[40] The Department challenges the injunction's photocopying requirement, arguing that inmates have no right to free and unlimited photocopying. See Johnson v. Moore, 926 F.2d 921, 925 (9th Cir. 1991), amended, No. 89-35867 (Apr. 15, 1991); Sands, 886 F.2d at 1169. The injunction does not provide for unlimited photocopying; rather, it is specifically limited to legal materials and to "the number of copies of a document required by the court, plus one copy for the opposing party and one for his records." Litigation necessarily requires some means of accurate duplication because the court and the parties need to refer to the same documents. Photocopying is a reasonable means of providing the necessary copies. See Johnson v. Parke, 642 F.2d 377, 380 (10th Cir. 1981) (explaining that it would be "needlessly draconian" to require inmates to copy all documents by hand).

[41] Nor is the injunction unclear, as the Department argues, about which documents are covered by its photocopying requirement. The injunction refers specifically to those documents described in Section II(B) of the court's April 25, 1990 order, which describes legal papers and documents as "petitions, complaints, answers, motions, affidavits, exhibits, memoranda and briefs, including attachments and appendices, and materials needed for discovery and investigation, including interrogatories and freedom of information requests."

[42] Finally, the Department raises several objections to the request and response procedures set out in the indigency injunction. These procedures fall squarely within the district court's discretion, and the Department has not shown that the district court abused its discretion in establishing them. Nothing in the injunction precludes the Department from checking the inmates' eligibility for supplies. While it might have been desirable to provide extra response time for holidays, the lack of such a provision is not so serious that it amounts to an abuse of discretion. The requirement of duplicate reports of denials of requests is a proper exercise of the district court's discretion because it helps ensure compliance with the injunction and is not overly burdensome.

[43] B. Access injunction

[44] The inmates contend that all of the Department's claims relating to access have been abandoned because the Department failed to make them in its appeal from the access injunction (No. 90-15735) and are not properly included in the appeal in case No. 16593 because it is an appeal only from the indigency injunction. The Department should have raised all of its arguments regarding access in its appeal from the April order because that portion of the case was closed when the district court issued its partial final judgment. Nevertheless, as a practical matter, we see no reason to bar the Department from raising access issues in this appeal. The two appeals are now before us and are being decided together so that the only distinction left between them is that the arguments are contained in different briefs. Cf. Anderson v. Allstate Ins. Co., 630 F.2d 677, 681 (9th Cir. 1980) (giving finality rule "a practical rather than a technical construction").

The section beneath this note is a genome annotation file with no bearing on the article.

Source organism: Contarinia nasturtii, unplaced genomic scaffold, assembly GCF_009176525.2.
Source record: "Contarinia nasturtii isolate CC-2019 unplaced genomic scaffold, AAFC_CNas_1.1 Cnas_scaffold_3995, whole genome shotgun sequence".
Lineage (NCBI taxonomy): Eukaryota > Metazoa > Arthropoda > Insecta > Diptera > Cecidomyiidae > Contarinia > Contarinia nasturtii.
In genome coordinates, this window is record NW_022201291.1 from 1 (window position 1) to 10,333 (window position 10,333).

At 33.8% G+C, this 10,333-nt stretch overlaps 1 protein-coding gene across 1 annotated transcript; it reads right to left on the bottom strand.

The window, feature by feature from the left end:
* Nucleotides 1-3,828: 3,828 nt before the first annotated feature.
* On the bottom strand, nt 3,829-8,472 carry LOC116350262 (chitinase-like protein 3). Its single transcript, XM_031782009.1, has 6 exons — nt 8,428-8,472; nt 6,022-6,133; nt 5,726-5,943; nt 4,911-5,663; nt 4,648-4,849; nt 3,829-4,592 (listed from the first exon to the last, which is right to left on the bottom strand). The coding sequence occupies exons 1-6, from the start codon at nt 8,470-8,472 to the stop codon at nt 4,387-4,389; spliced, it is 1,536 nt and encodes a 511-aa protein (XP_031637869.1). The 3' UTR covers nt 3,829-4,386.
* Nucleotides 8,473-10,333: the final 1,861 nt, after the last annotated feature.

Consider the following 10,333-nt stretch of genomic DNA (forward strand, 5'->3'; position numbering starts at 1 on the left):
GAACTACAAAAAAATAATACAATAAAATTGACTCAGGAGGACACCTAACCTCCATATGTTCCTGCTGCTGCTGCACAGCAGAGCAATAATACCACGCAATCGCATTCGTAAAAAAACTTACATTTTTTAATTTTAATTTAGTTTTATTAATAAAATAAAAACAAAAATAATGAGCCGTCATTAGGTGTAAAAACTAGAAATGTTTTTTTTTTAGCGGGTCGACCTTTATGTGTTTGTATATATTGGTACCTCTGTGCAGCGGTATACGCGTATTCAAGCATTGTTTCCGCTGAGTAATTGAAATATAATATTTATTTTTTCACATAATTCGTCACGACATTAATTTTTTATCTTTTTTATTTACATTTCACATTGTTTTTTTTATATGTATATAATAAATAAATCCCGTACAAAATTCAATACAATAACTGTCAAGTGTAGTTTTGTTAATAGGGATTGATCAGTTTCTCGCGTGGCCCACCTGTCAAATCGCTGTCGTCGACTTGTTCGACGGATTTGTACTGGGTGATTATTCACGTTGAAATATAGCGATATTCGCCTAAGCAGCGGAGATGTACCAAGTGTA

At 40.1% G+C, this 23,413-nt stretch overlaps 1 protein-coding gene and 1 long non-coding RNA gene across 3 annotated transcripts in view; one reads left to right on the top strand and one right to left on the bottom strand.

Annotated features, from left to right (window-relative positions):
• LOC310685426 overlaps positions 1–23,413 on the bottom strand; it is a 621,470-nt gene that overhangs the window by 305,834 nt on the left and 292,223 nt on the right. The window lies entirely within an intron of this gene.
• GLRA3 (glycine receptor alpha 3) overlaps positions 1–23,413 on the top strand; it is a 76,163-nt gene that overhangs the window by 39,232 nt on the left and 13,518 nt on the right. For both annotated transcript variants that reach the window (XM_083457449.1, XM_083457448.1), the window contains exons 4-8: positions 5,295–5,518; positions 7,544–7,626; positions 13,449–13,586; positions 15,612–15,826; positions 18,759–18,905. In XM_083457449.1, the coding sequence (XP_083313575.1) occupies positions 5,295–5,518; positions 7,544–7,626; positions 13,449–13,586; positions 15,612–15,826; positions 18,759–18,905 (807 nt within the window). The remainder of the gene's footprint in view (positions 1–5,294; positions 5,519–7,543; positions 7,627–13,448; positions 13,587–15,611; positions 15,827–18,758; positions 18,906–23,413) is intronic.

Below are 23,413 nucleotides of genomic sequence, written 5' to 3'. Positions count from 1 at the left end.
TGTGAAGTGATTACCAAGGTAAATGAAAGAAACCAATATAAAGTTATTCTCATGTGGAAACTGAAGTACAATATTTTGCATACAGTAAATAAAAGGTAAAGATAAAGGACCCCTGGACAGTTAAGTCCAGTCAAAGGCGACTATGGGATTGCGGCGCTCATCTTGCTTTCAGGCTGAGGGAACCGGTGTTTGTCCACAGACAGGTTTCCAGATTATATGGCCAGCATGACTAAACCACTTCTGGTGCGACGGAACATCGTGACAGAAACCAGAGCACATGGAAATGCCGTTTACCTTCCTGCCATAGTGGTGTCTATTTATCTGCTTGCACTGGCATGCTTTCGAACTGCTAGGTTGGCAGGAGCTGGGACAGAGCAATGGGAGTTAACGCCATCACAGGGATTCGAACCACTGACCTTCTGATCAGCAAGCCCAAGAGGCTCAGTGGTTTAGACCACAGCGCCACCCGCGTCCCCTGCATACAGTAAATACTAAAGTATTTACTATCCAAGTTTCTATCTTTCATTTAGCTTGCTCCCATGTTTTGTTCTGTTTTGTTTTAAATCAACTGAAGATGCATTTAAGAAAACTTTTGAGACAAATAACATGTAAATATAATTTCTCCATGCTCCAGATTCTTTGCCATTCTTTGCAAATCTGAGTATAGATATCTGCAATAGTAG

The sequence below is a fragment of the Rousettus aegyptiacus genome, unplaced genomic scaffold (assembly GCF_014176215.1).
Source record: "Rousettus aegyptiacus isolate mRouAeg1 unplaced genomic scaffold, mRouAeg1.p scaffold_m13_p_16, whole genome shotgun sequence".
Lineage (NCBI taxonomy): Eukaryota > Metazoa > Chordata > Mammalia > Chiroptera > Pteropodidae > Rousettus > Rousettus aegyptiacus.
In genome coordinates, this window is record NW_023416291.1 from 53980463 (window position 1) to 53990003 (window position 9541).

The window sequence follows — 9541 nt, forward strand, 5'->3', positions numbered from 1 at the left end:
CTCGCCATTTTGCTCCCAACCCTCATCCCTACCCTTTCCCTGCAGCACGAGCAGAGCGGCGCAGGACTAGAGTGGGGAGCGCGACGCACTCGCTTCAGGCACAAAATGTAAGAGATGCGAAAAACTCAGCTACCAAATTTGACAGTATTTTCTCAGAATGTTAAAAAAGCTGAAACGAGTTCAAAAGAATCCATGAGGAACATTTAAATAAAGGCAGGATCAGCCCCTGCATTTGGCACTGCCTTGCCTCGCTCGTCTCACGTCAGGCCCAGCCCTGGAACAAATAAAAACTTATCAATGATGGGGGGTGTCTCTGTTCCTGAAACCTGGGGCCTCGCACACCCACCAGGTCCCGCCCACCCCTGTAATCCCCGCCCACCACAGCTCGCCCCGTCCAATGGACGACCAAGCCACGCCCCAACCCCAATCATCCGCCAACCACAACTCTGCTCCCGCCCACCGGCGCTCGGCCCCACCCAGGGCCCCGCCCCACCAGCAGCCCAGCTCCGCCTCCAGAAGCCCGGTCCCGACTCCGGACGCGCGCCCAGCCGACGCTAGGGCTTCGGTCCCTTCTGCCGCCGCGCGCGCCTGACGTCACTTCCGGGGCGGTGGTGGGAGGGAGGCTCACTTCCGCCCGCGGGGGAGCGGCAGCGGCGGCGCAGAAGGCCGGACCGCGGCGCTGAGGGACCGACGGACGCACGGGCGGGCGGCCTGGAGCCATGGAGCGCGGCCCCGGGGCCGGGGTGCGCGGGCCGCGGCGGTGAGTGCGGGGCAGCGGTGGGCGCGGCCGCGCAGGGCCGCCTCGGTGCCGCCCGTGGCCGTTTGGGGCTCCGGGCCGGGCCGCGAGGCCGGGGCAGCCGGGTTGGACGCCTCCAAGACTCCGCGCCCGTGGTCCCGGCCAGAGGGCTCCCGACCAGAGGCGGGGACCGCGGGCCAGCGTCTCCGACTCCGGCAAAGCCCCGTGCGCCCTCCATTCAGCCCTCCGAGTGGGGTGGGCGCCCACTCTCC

[45] The Department objects to the ten hour minimum for law library time each week, the minimum two hour law library turnouts, and the inmates' opportunity to select their turnouts. The Department waived any objections to the ten hour minimum and the two hour turnouts. In its "Response to Special Master's Proposed Order," it stated that "the requirement of ten (10) hours minimum of actual law library use each week is basically reasonable," and that it had "no objection to a 'minimum of two hours of actual library use' at each library turnout."*fn5

[46] The Department did properly preserve its objection to inmates selecting library turnouts, but its objection is meritless. Simply allowing inmates to request their preferred time slots does not deprive the Department of any authority over scheduling.

[47] Finally, the Department challenges the district court's imposition of a training program for inmate legal assistants. Bounds requires, in the absence of adequate law libraries, "some degree of professional or quasi-professional legal assistance to prisoners." 430 U.S. at 831. Although legal training need not be extensive, see Wood v. Housewright, 900 F.2d 1332, 1335 (9th Cir. 1990); Lindquist, 776 F.2d at 857, Bounds does require that inmates be provided the legal assistance of persons with at least some training in the law, 430 U.S. at 828.